Promoting Understanding of Three Dimensions of Science Learning Plus Nature of Science Using Phenomenon-Based Learning

by Maryam Saberi, Ministry of Education of Iran; & Noushin Nouri, University of Texas Rio Grande Valley
Abstract

The utilization of phenomenon-based learning (PhBL) for science instruction remains limited despite its alignment with the goals outlined in the Next Generation Science Standards (NGSS; NGSS Lead States, 2013) due to the lack of exemplary materials and inadequate training opportunities for teachers. The aim of this article is to illustrate the steps of the PhBL method by providing an exploratory learning experience as it was implemented in a preservice setting. In this study, we provide an innovative perspective by illuminating how this kind of instruction can be used as a context to explicitly discuss the three dimensions of learning (i.e., Disciplinary Core Ideas, Science and Engineering Practices, and Crosscutting Concepts; NGSS Lead States, 2013) as well as the nature of science (NOS). Using PhBL to teach NOS is an answer to the concern of teachers who think teaching NOS would take time from their content teaching. Hopefully, this article provides a comprehensive guideline for science educators to facilitate the inclusion of PhBL in their science methods courses and use it to clarify the three dimensions of NGSS and the incorporation of NOS within these dimensions for preservice teachers.

A 20-year Journey in Elementary and Early Childhood Science and Engineering Education: A Cycle of Reflection, Refinement, and Redesign

by Cody Sandifer, Towson University; Pamela S. Lottero-Perdue, Towson University; & Rommel J. Miranda, Towson University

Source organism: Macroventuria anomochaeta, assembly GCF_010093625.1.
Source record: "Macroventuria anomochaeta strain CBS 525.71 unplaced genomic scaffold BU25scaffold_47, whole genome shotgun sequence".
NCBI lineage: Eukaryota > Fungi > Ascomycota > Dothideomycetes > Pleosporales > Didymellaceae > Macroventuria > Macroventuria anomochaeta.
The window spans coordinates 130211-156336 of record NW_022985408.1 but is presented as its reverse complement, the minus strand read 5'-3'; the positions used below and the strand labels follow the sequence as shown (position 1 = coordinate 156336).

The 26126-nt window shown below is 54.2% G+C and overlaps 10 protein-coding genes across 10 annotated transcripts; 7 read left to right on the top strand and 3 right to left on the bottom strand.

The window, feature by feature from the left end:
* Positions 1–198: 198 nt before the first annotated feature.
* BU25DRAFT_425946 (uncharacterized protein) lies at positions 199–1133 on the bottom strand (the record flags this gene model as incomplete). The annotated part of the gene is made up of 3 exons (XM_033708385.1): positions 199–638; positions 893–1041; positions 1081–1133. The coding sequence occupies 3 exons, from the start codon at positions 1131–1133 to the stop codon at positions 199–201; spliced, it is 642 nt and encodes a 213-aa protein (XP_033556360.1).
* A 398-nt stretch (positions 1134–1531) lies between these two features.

Abstract

Over the past two decades, science and engineering education faculty at Towson University have implemented a number of course innovations in our elementary and early childhood education content, internship, and methods courses. The purposes of this paper are to: (1) describe these innovations so that faculty looking to make similar changes might discover activities or instructional approaches to adapt for use at their own institutions and (2) provide a comprehensive list of lessons learned so that others can share in our successes and avoid our mistakes. The innovations in our content courses can be categorized as changes to our inquiry approach, the addition of new out-of-class activities and projects, and the introduction of engineering design challenges. The innovations in our internship and methods courses consist of a broad array of improvements, including supporting consistency across course sections, having current interns generate advice documents for future interns, switching focus to the NGSS science and engineering practices (and modifying them, if necessary, for early childhood), and creating new field placement lessons.